Rapp said she believes the pay raise "fiasco" has played a part in the political vibes going through the
capitol, but kicking out a majority of the lawmakers "would be a huge mistake."
"There are people that are truly here
to serve their districts and constituents. People that are trying to do the right thing and cast the right votes."
said she is particularly disturbed by a comment from PA CleanSweep founder and chairman Russ Diamond, who was quoted as saying
voters should cast their ballot for the challengers even if they are a "thief, a crook or a liar."
"I have grave concerns
when people are willing to endorse just anybody," Rapp said. "There are a group of us here looking at reform and
how we can clean up the capitol and ourselves."...
Published: December 11, 2005 10:47 pm
Group attempts to have a challenger for every incumbent in next year’s election By
12/12/05 — WATERFORD — Wearing blue jeans, a dark flannel shirt over a black
turtleneck sweater, Russ Diamond paced the floor of the Libertarian Headquarters here for more than 90 minutes to get his
message across: “Vote ’Em All Out.”
The “Em” he was referring to are the state legislators
and all government officials.
Diamond, 42-year-old computer business owner from Lebanon County, urged the approximately
50 persons in attendance to get involved now and line up a candidate to run against every incumbent as a protest against last
July’s pay raise.
Diamond, who said he is a conservative Republican, ran unsuccessfully for Congress and the
state House as a Libertarian last year, according to an Inter-net site. He said he ran at the urging of people in his district.
Touting the success of his organization in making history by defeating Supreme Court Justice Russell Nigro for retention
in the Nov. 8 election, Diamond said it was because of the Internet. Legislators, he said, “had no clue the role it
would play,” citing the thousands of people that can be contacted now that did not have access 10 years ago.
the fact the Legisla-ture has repealed the pay raise, Diamond said, “That is not good enough for me,” saying there
is nothing to prevent the Legisla-ture from repeating the measure.
“It’s a matter of trust,” he said,
noting if the Legislature did that “in the middle of the night when nobody was looking, what else are they doing?”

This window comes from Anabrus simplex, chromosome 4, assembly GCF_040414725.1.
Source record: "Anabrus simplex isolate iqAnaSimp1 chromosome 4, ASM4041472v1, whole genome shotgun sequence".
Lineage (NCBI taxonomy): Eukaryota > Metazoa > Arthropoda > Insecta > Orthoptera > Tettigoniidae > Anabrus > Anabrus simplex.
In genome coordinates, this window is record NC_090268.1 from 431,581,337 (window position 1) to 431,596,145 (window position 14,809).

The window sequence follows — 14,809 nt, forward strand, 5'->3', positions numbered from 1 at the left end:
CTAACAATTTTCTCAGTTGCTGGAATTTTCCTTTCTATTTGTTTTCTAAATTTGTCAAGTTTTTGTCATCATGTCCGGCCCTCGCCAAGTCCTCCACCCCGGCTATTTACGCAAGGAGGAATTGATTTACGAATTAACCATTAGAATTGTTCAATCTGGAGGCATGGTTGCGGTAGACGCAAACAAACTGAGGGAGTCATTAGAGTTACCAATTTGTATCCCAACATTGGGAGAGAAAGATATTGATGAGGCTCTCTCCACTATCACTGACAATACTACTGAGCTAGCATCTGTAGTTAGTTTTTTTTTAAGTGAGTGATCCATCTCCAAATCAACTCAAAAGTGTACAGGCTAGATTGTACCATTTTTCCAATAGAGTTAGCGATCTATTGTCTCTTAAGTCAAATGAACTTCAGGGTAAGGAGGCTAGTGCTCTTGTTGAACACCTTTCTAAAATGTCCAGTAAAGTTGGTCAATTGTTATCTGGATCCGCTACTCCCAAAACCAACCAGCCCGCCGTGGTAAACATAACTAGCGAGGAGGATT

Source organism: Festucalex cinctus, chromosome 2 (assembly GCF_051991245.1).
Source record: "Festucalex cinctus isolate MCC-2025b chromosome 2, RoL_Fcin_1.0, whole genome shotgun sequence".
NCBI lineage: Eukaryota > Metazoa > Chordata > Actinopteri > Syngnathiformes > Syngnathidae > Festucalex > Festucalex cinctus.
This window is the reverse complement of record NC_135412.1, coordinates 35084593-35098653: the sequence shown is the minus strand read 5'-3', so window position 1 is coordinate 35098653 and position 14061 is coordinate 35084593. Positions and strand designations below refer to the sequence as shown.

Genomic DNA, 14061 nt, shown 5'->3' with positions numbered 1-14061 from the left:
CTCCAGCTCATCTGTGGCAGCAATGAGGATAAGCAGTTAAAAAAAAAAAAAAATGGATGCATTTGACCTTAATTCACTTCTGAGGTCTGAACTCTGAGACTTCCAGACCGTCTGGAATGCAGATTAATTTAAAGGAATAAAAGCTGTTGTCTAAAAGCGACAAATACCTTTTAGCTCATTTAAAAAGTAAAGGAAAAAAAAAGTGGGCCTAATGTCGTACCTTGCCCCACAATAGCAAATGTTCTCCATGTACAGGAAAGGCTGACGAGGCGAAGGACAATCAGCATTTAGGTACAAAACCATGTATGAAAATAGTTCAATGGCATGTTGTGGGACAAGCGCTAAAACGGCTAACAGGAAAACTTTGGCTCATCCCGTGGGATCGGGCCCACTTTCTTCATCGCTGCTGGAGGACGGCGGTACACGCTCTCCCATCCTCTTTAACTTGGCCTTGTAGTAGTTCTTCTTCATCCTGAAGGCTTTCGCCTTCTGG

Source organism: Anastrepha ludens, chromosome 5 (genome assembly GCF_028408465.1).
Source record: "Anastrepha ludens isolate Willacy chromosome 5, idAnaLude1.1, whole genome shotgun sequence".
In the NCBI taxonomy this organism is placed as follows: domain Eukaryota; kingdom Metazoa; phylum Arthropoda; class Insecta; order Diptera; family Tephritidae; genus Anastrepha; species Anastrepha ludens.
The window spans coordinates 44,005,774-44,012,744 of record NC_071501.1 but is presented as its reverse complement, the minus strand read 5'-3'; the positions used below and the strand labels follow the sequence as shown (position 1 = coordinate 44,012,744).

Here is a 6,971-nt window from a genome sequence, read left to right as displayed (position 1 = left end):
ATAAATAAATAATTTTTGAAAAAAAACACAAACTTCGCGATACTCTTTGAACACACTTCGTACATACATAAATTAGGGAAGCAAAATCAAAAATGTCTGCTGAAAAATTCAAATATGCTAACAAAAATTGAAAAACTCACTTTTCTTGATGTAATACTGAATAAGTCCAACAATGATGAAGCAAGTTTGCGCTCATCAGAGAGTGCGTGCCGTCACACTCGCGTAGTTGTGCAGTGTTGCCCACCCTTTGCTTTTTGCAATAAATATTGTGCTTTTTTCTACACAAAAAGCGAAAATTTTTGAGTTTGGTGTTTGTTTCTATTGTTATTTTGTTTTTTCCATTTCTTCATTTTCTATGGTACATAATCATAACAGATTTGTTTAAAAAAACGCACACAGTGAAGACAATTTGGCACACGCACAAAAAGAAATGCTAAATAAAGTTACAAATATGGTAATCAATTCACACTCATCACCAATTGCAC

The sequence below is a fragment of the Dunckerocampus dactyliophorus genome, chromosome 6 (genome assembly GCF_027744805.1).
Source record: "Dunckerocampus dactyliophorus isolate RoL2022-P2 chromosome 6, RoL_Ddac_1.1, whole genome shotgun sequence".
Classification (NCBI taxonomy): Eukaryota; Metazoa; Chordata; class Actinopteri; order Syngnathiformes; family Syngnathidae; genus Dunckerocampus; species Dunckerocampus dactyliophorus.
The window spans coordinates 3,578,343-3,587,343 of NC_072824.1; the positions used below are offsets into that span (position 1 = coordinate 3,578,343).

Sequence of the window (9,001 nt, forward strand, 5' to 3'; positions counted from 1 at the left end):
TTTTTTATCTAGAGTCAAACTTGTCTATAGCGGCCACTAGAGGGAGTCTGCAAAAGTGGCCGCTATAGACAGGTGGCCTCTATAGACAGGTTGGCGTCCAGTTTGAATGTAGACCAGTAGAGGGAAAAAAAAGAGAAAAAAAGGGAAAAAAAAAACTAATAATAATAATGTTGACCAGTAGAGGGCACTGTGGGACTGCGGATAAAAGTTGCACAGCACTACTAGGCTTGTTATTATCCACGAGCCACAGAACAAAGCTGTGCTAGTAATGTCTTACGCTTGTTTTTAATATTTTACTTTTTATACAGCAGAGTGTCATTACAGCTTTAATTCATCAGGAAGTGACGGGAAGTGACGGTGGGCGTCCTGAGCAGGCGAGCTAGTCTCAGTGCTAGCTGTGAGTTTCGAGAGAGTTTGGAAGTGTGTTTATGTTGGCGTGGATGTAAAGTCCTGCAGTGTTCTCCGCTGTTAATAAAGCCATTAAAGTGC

said he got involved after talking with his nephew, who was furious that one state senator received a $34,000 pay raise when
his nephew was operating a pizza shop seven days a week and not making $34,000 a year.
At the same time, Diamond said
the Legislature is not doing its job. While it talks about property tax reform, Diamond said that is just a symptom of the
problem. He said Legislature has not addressed the “broken education, health care, poor economy and poor business climate
Instead of addressing those problems, Diamond said legislators are involved in the “Incum-bent
Protection Program” and worry more about being re-elected than solving the state’s problems.
was snowing outside and cold, Diamond said now is the time to recruit candidates for the May primary. Noting nominating petitions
must be filed by March 7, he said they can be circulated for signatures beginning Feb. 14, meaning candidates should be ready
to go by the end of January. “That’s only six weeks away,” he said.
Those running for the House
of Representatives need 300 signatures; for the Senate, 500.
“Why are you not running for office?” he asked
the audience. “What is holding you back?”
“Money,” was one reply. “Education,”
was the second.
Money should not be a major factor, he said, noting the Republicans spent $1.5 million to help keep
two Supreme Court justices on the bench. “We spent nothing and we made history,” he said, referring to Nigro’s
“You don’t need a lot of money to speak about great ideas,” he said. “They (the Republi-cans)
spent millions of dollars to support a bad idea.”
He said what is needed is a $100 filing fee and “time.
The most important thing you do,” he said, is spending time campaigning, noting it takes a lot of “shoe leather.”
He said education is not a criteria for election. Requirements for a state representative are that the candidate must
be 21 years of age, have lived in Pennsylva-nia for four years, in a specific district for one year, and pay the filing fee.
“That’s it,” he said. He asks that candidates asking for his organization’s help be able to “read
the constitution and know the difference between right and wrong.”
“We have 74 candidates so far; we need
a lot more,” he said of the 2006 elections where all 203 state House seats and 25 state Senate seats will be up for
grabs. He also wants to defeat the governor and all incumbent office holders, saying they all deserve to be taken out of office.
He wants an opponent on every ballot.
“I can’t do it alone,” he said as he urged people to get involved
and work together. He said it would be better to have only one candidate on a ballot opposing an incumbent, noting if there
are more than one, they split the votes and the incumbent will be nominated again.
Responding to questions about philosophies
about candidates, Diamond said that is not the concern of Clean Sweep. He said if one starts worrying about philosophy and
policy, it will divide the efforts.
Instead, he said, elect anyone who runs against an incumbent, regardless of their
philosophies. He said no matter if the person is a “thief, a crook or a liar,” to vote for them, noting they can